As the Bay Area awaits new San Francisco Chronicle critic Soleil Ho’s debut review — which is expected to drop any day now — let’s take a moment to reflect on these last almost six months without her — well, actually, without any regular, fully funded, three-visit, supposedly anonymous restaurant critic writing reviews and handing out stars.

After filing a review every week for three decades, Michael Bauer’s last starred supper ran in the Chronicle on September 14. (As any avid follower of the critic could have guessed, it was of Michael Mina’s Michael Mina.) Meanwhile, my year as Eater’s experimental San Francisco critic expired two weeks later — Eater SF has discontinued its reviews.

Before that, Josh Sens, longtime critic for San Franciscomagazine, was told his monthly reviews would be reduced to six a year. (Although now, with the breaking news that his editor Luke Tsai was laid off last week, that number may have unofficially dropped to zero.) It’s tough to tell from Modern Luxury’s decidedly un-modern website, but it looks like Sens’s last real review was Angler, in November. Actually, no — there was another Mina review: this month’sTrailblazer Tavern, the splashy 7,000-square-foot Hawaiian island in a Salesforce building.

In January, Tejal Rao, the New York Times’s new LA-based, California-wide critic, published her first review, also of Angler, which, as many remarked, was more profile than experiential opinion. SF Weekly’s Pete Kane — who continues to write frequent, and occasionally critical, but un-starred reviews — offered his ebullient angle on Angler as well. And even Bauer resurfaced with a summary of his meal of the a la carte Saison spin-off for a new regional magazine called Alta.

I, too, revere Angler’s now-signature radicchio salad, with blood-red leaves worthy of a Georgia O’Keeffe painting. But if anyone is keeping tabs, in a city awash in new restaurants amid a dearth of critics, that makes two reviews for Mina and four for Joshua Skenes. Well, five, if you include Angler’s No. 1 spot on Esquire’s Best New Restaurants list.

Basically, our restaurant-obsessed city has been in a review drought. A plated purgatory. No wonder Eater SF hasn’t run its always-entertaining “Week in Reviews” roundup since August.

As a now former critic myself, I’ve been wondering: How do the owners of the dozens of restaurants — like Isla Vida,Bardo Lounge, Merchant Roots, Prairie, Obispo, and many others — that have opened during this time feel about that? Freed from the anxiety of having a critic stroll in unrecognized, cast an almighty opinion, and divvy out stars? Kind of like their parents went away for a very long weekend — and are about to come back and ground everyone?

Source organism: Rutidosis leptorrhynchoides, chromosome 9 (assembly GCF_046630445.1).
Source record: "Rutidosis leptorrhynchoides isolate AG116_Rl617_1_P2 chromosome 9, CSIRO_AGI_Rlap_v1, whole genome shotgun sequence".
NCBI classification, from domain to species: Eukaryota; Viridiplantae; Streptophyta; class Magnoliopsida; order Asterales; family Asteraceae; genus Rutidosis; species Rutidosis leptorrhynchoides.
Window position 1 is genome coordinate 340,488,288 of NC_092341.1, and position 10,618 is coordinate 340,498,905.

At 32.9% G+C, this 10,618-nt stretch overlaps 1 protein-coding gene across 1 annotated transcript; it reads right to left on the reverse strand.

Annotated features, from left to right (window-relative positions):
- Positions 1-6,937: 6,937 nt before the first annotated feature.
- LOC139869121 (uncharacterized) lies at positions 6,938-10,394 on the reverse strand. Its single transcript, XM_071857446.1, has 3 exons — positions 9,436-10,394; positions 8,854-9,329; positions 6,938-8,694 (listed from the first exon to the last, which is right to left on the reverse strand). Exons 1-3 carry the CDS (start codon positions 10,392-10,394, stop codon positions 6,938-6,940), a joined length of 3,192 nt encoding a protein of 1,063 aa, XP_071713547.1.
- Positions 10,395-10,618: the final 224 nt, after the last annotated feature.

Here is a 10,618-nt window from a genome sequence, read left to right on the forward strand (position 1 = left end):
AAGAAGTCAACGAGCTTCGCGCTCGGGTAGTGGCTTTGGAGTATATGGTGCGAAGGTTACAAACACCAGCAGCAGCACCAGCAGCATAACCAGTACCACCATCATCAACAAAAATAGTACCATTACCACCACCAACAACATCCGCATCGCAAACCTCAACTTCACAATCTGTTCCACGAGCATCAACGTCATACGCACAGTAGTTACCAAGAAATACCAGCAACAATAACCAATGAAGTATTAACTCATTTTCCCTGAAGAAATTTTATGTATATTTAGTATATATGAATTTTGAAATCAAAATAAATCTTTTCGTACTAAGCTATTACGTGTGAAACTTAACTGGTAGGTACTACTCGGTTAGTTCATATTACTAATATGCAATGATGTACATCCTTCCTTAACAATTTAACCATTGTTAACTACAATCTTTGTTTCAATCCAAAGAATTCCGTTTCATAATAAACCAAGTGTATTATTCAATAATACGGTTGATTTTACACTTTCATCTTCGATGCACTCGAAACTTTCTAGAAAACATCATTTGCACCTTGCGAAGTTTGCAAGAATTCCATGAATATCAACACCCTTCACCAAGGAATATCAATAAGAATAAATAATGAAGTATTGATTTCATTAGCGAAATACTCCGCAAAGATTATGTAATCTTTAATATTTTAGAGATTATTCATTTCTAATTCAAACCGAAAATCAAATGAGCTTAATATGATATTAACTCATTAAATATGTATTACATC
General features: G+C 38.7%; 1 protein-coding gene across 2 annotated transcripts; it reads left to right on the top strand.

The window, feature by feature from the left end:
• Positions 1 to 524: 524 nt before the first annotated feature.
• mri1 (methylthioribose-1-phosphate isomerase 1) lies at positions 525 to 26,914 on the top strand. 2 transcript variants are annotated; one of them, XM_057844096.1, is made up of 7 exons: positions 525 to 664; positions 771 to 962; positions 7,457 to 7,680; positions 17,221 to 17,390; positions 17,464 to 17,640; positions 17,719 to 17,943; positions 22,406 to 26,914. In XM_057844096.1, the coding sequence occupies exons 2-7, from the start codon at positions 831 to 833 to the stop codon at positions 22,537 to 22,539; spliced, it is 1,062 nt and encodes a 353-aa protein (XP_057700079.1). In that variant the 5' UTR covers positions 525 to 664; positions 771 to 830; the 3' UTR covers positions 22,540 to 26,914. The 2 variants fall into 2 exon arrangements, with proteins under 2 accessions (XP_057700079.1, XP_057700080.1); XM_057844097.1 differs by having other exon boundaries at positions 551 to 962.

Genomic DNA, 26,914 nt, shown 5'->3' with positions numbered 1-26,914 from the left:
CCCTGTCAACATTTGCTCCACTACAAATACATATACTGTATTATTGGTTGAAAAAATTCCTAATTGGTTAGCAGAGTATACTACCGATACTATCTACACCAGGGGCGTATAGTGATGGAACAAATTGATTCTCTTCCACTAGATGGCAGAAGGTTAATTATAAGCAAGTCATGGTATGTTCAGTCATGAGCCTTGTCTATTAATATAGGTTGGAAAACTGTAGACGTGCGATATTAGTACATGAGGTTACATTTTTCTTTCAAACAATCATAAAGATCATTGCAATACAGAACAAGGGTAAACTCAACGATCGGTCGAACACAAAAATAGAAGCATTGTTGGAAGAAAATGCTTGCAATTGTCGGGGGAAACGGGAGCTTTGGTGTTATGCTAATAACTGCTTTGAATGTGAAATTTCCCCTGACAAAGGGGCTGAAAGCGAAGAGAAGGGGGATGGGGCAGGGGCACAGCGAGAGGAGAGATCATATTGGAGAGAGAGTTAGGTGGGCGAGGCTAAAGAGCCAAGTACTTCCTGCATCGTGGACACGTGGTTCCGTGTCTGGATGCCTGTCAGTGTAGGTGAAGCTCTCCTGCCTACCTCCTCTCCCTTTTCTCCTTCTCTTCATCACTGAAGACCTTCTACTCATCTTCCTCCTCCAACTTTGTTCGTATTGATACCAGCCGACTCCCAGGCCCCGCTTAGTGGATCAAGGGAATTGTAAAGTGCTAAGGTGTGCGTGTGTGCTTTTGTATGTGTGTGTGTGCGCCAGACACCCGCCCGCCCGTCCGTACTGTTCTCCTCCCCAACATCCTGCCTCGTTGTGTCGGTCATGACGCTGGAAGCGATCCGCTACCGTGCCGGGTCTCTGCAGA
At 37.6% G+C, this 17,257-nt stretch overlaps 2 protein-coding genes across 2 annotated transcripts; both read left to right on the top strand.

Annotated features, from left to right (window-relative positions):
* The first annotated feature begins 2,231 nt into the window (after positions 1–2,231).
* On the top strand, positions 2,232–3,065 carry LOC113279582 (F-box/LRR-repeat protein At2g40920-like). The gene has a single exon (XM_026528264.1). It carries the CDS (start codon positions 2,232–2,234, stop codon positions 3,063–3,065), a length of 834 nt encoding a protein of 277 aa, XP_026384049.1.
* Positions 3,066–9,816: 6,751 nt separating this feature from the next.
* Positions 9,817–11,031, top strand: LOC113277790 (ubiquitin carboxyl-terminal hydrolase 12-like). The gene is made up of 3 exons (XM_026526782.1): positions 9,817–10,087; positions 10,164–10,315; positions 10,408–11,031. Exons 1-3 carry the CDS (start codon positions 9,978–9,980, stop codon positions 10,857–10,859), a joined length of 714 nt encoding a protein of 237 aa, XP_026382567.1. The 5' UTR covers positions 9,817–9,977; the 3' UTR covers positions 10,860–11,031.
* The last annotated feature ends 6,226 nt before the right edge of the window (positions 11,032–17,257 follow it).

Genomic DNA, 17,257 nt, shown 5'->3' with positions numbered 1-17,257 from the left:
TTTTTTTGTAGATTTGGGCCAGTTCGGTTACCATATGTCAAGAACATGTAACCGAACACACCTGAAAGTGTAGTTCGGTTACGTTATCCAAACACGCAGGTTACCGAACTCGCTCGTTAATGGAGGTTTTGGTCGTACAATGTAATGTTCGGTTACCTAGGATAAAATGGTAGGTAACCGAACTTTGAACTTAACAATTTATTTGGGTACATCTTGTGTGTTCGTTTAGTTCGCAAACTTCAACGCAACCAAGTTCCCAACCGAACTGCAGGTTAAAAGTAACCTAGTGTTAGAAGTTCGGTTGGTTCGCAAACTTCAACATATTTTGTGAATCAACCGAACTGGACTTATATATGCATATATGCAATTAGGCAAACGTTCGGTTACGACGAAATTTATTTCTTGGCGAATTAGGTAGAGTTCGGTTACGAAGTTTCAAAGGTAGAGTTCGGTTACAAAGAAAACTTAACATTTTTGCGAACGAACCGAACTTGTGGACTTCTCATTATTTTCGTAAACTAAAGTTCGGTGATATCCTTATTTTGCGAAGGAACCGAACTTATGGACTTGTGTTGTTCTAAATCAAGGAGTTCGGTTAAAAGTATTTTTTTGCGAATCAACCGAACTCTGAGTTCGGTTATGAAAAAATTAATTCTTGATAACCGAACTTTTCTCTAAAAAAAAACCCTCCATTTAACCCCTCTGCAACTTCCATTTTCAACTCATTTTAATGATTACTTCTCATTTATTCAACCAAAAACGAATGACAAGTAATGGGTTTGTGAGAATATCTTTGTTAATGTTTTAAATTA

“It feels really awkward,” says Anthony Strong, chef-owner of Prairie, which opened in the Mission in mid-October.

“[Chef] Daniel Patterson was in for dinner and he was like, ‘Dude, you’re so lucky — you don’t even have to worry about being reviewed!’ I said, ‘Am I?’ I think I’d rather be getting raked over the coals for some exposure.”

He admits that he has missed the critics, despite all the stress and angst they bring. Bauer did dine at Prairie, though, he says. Like clockwork, he came four weeks in, with his partner, Michael Murphy. “I messed up his drink order!” laughs Strong. “At first I freaked out, but then I was like, ‘Who cares?’”

“It would’ve been nice to have a formal review in our first months,” says Strong, even if he can’t stand the star system and the distractions and pressures that come with it. “As a new business, things were all over the place in terms of press, social media. It could have helped level things out.”

He adds: “I know everybody’s a critic. Instagrammers, Yelpers, but God knows we don’t want to just look to them. We might catch some glimmers of insight, but… I really appreciate an in-depth review that really tries to get to the core of things.”

Other coverage, like Eater’s heatmaps and guides or the Infatuation’s blurbs, have a huge impact, says Josh Harris, co-owner of Bon Voyage, the dumpling-and-Singapore Sling oasis that opened in October. “But there is more of a feeling of permanence with a review,” he says. Who knows whether or not his latest bar-restaurant hybrid would have been critiqued, like Trick Dog, had there been a critic to critique it, he says, but he admits that business has been booming without it.

Strong’s first restaurant opening as a young chef was Pizzeria Delfina, back in 2007. “It’s always just been part of the deal,” he says — for establishments run by popular, pedigreed chefs like himself, especially. “You open a restaurant, you get reviewed.”

That may no longer be the trajectory.